When I was younger, I hated criticisms that were directed at my business or ideas. I always felt it was like an insult. That thinking plagued me for years. But I also learned that people who are critical are often the best people to hang out with for entrepreneurs. Here’s the story.
When I was selling grasshoppers at age 10, a friend told me that grasshoppers can be categorized into different types — red legged, blue legged, with/without wings — and sold at different prices. To me, that felt more like a criticism or insult than feedback. I was obviously young, egoistic, and arrogant. But eventually I did categorize and sell them at different prices. It was a success.
When I was running an online tuition agency, we wanted to work with one of the bookstores on a partnership deal. Our traffic was miserable but nonetheless, we managed to meet up with one of the major bookstores in Singapore. That was back in 2005. She laughed at our traffic and saw no reasons to work with us. She was right. My partner and I worked to improve our traffic (which we would have done anyway) but also hated her for being so mean. As arrogant youngsters, we walked away without saying goodbye. It was bad and unprofessional.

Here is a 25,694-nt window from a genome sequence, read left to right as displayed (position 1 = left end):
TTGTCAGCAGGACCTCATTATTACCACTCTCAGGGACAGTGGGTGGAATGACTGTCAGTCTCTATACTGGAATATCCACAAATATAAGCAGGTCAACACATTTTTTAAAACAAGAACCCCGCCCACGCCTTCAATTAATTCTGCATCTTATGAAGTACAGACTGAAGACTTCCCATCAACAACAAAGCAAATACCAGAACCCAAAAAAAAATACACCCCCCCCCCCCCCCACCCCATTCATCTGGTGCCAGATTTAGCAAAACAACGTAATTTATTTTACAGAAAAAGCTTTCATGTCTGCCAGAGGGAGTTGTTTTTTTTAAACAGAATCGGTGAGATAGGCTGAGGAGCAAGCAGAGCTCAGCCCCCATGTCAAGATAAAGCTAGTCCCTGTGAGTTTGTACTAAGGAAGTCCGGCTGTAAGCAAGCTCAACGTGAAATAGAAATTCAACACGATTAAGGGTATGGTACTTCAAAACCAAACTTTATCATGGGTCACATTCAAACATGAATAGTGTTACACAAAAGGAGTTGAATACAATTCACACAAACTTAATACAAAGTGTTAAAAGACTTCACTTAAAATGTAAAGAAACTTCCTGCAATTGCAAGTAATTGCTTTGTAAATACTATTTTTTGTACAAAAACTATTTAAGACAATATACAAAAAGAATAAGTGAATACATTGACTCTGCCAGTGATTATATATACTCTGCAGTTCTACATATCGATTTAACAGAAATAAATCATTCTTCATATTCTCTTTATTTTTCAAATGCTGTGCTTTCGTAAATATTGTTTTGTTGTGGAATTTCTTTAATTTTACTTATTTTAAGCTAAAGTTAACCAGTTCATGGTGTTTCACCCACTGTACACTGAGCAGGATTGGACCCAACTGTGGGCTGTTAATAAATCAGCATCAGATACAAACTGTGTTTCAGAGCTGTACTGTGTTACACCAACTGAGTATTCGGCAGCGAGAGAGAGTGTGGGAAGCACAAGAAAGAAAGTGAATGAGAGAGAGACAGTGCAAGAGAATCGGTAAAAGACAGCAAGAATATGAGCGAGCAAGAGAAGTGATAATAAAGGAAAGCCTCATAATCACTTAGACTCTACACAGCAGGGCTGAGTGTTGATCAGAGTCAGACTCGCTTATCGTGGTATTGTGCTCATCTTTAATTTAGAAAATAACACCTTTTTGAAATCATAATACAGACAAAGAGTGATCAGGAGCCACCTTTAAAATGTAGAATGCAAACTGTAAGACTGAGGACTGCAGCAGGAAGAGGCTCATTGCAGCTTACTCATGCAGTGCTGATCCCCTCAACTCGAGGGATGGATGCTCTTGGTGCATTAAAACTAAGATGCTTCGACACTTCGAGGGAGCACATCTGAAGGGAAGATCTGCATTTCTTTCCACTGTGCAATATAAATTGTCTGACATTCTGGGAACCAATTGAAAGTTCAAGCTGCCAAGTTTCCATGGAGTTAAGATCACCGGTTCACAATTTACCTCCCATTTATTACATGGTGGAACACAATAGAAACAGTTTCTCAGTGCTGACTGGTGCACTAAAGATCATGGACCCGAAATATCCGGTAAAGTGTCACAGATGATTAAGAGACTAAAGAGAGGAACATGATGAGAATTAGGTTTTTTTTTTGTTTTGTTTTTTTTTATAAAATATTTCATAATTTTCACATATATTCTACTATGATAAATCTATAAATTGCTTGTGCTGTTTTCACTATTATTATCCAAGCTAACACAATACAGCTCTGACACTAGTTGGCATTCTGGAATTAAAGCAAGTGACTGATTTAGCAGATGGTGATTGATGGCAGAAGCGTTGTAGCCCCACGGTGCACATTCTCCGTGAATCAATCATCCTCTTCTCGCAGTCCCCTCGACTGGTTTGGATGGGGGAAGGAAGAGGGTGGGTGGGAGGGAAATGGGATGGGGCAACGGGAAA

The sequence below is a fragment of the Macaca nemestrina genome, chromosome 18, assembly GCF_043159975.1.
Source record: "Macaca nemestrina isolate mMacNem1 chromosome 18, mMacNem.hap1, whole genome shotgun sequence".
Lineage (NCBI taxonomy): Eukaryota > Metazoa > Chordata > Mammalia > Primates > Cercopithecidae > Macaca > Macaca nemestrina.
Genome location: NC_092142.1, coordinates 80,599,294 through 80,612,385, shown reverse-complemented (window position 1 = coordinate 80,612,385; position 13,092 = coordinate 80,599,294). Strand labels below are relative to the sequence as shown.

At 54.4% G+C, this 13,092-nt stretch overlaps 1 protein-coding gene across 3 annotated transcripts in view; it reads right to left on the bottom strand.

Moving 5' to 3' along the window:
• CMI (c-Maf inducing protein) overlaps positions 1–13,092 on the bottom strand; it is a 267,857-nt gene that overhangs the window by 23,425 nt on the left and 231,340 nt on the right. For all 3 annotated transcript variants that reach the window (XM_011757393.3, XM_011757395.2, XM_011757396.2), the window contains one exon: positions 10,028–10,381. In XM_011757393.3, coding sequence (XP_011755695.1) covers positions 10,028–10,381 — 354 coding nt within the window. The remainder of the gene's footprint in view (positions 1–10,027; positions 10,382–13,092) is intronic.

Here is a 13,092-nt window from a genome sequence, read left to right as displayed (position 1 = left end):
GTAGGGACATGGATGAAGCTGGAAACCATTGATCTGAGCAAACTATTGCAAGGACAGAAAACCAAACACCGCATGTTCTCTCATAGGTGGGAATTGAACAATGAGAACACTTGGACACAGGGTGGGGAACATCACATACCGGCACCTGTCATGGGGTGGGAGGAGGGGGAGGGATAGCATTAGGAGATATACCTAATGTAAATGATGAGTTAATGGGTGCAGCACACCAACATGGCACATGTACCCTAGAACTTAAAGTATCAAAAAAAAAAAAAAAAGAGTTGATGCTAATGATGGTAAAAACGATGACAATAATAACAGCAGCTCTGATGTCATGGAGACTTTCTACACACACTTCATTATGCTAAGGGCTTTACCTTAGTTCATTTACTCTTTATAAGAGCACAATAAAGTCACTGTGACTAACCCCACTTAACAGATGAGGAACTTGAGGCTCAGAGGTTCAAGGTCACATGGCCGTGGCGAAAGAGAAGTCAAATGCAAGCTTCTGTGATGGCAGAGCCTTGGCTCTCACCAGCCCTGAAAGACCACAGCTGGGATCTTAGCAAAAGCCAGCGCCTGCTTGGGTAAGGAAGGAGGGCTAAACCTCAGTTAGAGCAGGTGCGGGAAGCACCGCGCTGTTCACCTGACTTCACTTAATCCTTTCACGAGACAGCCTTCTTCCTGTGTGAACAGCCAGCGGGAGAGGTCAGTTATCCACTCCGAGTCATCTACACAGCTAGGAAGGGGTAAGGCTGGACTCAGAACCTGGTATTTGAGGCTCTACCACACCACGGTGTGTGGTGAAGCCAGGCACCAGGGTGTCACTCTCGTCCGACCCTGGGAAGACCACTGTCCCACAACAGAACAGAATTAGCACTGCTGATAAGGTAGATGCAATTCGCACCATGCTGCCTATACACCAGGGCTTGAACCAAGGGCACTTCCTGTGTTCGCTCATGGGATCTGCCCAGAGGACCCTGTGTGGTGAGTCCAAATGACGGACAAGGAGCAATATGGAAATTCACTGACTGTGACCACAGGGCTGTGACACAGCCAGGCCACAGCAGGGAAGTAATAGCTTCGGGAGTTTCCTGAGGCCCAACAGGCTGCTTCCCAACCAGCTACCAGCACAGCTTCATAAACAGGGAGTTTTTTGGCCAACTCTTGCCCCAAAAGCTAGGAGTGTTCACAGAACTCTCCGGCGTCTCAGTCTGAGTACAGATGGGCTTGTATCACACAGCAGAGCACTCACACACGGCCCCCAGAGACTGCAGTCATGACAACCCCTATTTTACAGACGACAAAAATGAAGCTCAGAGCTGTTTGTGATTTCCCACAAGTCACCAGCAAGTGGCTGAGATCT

When I was in college working on group projects, I always thought my ideas were the best. In some sense, that might have been true, because my group always managed to get ‘A’. But reflecting back, I realized that I wasn’t a person that was very easy to work with. I would talk down others’ ideas and even brand them as stupid or GPA-grabbers. And for people who gave their feedback on my ideas, I was very critical and insisted that my ideas was right.
Perhaps I matured along the way. Over the last two years, I have started to understand the beauty of listening to feedback and advice. Some advice is still crappy though. But I’ve learned to think from the other person’s point of view. No one is right for sure. So filtering advice is important, especially in Asia, where culture compels people to say nice things about others. The ‘truth’ is often unspoken.
I learn that if you want the best feedback — particularly in Asia — you need to ask or even force your friends or mentors to say nasty things about your startup. You need to make them feel that you’re cool with them giving you feedback or even criticizing your business.
Often, I realized that people who are mean are the best people to listen to. And I collect them along the way and keep them in my brainstorming group because these are the people who I can trust to give me honest feedback. They may be mean but they are also people who give a shit about your startup. So shower them with love and get them to criticize your startup often — it is like a free can of Redbull that keeps you sharp and on your toes.
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